For many years, a combination of policy advice from International Financial Institutions (IFIs) on trade liberalisation and global tax competition has eroded the tax base in many developing countries. At the same time, IFIs have been promoting the introduction of consumption taxes, such as value-added-tax (VAT) systems in developing countries in order to compensate for tariff reductions and lower corporate income taxes. Between 2016-17 alone, IMF loan conditionality called for the introduction of VAT systems in Afghanistan, Egypt and Suriname.
Many concerns have been raised about the potential regressive nature of VAT. If not properly designed and monitored, such taxes may result in increased poverty, especially for women who spend a higher proportion of their income on VAT. However, both the conditionality review and IMF programmes fall short of adequately considering and mitigating such risks, nor do they explain how the promoted tax systems comply with internationally-agreed objectives on progressive taxation from the Addis Ababa Action Agenda.
IMF lending, an adequate tool in averting debt crises?
Aside from the IMF’s recognition of the impact of austerity on growth, its review contains a second positive note: the IMF’s acknowledgment that it needs to improve its debt sustainability analysis (DSA). DSAs are important factors for deliberations on the choice between an adjustment loan or a debt restructuring operation. Internal policies prevent the IMF from lending to insolvent states. In practice however, overly-optimistic views on debt burdens and political considerations have seen the IMF providing loans to over-indebted states. Civil society has criticised this practice as it serves mainly bail out private lenders, which incentivises reckless lending and locks countries into a perpetual cycle of borrowing, without tackling underlying solvency problems.
The increasing use of high-yielding Eurobonds in African countries illustrates how countries can get caught in a debt trap. Many recent low-income country bond issuers currently need to raise money to pay off maturing debt obligations – in essence, new bonds are issued to repay old debts. But as a growing number of these countries are facing major debt risks, markets demand higher borrowing rates. Through IMF programmes more countries are looking to boost investor confidence in order to benefit from discounted yields on new Eurobonds. A sticking plaster, rather than a cure for situations of unsustainable debt.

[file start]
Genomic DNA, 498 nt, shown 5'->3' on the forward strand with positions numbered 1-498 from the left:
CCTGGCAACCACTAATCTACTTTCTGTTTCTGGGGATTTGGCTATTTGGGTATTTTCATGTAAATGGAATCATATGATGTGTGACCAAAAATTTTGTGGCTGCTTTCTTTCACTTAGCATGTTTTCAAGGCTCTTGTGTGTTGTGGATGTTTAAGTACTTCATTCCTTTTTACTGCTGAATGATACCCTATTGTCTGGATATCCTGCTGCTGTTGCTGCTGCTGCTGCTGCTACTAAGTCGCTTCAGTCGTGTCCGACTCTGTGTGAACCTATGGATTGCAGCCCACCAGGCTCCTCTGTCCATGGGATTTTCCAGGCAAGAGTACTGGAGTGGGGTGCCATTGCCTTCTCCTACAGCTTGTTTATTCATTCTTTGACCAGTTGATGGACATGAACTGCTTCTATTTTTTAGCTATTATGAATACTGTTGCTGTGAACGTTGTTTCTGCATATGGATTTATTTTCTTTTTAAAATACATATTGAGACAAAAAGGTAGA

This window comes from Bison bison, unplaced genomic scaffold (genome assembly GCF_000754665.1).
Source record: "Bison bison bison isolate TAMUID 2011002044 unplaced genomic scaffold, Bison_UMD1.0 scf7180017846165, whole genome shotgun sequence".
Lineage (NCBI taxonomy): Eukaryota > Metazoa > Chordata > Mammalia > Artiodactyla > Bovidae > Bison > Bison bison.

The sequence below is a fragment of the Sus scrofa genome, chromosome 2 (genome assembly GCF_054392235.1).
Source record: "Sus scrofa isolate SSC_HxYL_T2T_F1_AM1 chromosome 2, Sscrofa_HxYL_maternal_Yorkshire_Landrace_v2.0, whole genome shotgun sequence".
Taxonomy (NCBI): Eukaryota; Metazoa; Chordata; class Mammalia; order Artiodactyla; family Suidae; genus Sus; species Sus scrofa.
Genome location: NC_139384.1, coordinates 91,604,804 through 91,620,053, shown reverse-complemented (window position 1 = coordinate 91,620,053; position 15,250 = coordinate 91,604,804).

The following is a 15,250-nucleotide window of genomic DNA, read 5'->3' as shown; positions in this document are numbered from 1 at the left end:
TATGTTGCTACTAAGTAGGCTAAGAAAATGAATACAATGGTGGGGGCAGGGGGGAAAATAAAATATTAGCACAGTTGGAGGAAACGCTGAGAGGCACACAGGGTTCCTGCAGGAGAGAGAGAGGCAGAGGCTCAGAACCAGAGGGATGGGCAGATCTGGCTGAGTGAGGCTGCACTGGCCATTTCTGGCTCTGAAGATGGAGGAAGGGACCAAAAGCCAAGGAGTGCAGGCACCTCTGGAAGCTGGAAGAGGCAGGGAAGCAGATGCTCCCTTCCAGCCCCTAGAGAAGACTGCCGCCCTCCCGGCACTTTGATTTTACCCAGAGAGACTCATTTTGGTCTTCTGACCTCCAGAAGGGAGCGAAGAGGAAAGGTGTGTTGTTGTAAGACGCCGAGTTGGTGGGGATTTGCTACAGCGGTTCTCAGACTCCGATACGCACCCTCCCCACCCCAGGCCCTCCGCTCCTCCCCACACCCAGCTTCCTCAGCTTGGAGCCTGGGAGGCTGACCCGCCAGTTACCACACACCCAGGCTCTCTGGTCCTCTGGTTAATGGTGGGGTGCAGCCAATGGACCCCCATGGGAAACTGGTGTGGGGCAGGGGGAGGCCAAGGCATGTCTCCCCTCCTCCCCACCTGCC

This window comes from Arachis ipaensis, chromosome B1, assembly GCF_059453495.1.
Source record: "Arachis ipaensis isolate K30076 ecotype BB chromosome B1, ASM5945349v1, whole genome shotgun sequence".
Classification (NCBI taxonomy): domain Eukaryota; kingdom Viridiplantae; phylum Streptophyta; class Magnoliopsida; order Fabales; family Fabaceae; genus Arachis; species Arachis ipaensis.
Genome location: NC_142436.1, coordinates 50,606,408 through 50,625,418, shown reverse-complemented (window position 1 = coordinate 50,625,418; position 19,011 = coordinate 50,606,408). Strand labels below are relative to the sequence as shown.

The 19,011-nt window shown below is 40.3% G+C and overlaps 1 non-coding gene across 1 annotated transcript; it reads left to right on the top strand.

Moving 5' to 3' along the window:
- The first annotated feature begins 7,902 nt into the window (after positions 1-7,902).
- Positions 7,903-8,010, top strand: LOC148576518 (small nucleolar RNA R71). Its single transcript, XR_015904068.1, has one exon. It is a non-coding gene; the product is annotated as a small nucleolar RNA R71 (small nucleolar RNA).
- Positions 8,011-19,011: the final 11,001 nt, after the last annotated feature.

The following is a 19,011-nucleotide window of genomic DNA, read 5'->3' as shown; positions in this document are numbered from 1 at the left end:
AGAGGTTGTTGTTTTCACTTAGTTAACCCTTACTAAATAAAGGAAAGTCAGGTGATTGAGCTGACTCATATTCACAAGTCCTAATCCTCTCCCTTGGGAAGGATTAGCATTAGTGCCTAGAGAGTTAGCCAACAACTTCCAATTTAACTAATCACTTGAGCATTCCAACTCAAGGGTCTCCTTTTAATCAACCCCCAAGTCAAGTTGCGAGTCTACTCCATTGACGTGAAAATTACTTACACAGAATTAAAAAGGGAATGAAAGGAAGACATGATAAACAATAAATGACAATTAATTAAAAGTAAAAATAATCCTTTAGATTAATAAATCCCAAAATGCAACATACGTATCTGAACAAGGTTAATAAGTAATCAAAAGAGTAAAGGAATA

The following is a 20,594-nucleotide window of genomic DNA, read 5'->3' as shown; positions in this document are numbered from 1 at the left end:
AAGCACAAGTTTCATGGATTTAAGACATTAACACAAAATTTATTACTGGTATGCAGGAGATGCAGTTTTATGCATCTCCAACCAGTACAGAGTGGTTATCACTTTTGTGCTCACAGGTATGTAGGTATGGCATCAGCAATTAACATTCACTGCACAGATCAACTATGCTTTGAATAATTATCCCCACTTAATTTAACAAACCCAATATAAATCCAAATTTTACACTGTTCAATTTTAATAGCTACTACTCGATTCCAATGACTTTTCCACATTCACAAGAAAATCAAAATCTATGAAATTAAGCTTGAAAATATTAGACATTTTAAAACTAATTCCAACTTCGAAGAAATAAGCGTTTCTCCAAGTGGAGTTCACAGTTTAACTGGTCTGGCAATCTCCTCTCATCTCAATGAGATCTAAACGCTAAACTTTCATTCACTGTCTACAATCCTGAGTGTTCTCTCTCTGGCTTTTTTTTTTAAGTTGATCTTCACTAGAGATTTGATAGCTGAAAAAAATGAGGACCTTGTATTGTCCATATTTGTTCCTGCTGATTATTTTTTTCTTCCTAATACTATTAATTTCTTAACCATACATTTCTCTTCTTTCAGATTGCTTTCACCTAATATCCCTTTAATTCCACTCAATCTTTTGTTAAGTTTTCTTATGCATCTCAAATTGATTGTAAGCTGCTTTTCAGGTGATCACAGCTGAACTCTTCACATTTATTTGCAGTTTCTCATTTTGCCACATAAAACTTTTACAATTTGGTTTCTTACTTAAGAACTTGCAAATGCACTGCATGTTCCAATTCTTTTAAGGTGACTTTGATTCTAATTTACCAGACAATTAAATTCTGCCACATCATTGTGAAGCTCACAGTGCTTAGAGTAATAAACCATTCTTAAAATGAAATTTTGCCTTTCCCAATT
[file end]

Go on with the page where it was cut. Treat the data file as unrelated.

Debt service payments syphon money away from crucial investment in development and people. Examination of debt burdens should go far beyond a country’s capacity to repay debts. Instead debt sustainability assessments, including the World Bank-IMF DSA, should integrate development priorities and independent human rights impact assessments to assess countries’ ability to cover the needs of their populations. Nonetheless, the IMF’s view on improving its DSA-toolbox will most likely be confined to purely technical tweaks of indicators with limited attention to development priorities and human rights.
Accounting for the human rights impact of macroeconomic policies is crucial in order to achieve the SDGs. Therefore, independent and gender-sensitive human rights impact assessments (HRIA) should inform the full extent of economic reform policies including domestic resource mobilisation, expenditure policies, labour reform and DSAs.
These HRIA, conducted before approving loans and designing programmes, should guide the IMF and its Member States’ policy choice towards either debt restructuring, borrowing from the IMF or a combination of the two.
Currently, high debt service payments topped off with austerity measures are having negative impacts on people across the globe, putting a strain on human development. European member countries from the IMF should show leadership by advocating for integration of HRIAs and SDGs into IFIs’ economic policy-making. There will be several occasions in 2019 for European IMF Executive Directors to table the HRIAs during IMF policy reviews, in particular, the Review of Facilities for Low-Income Countries (LICs), the Debt Sustainability Framework (DSF), the Review of the Fund’s Debt Limits Policy (DLP) and the Strategy for IMF Engagement on Social Spending.
The need to deliver on the promises of human rights and development is long-overdue.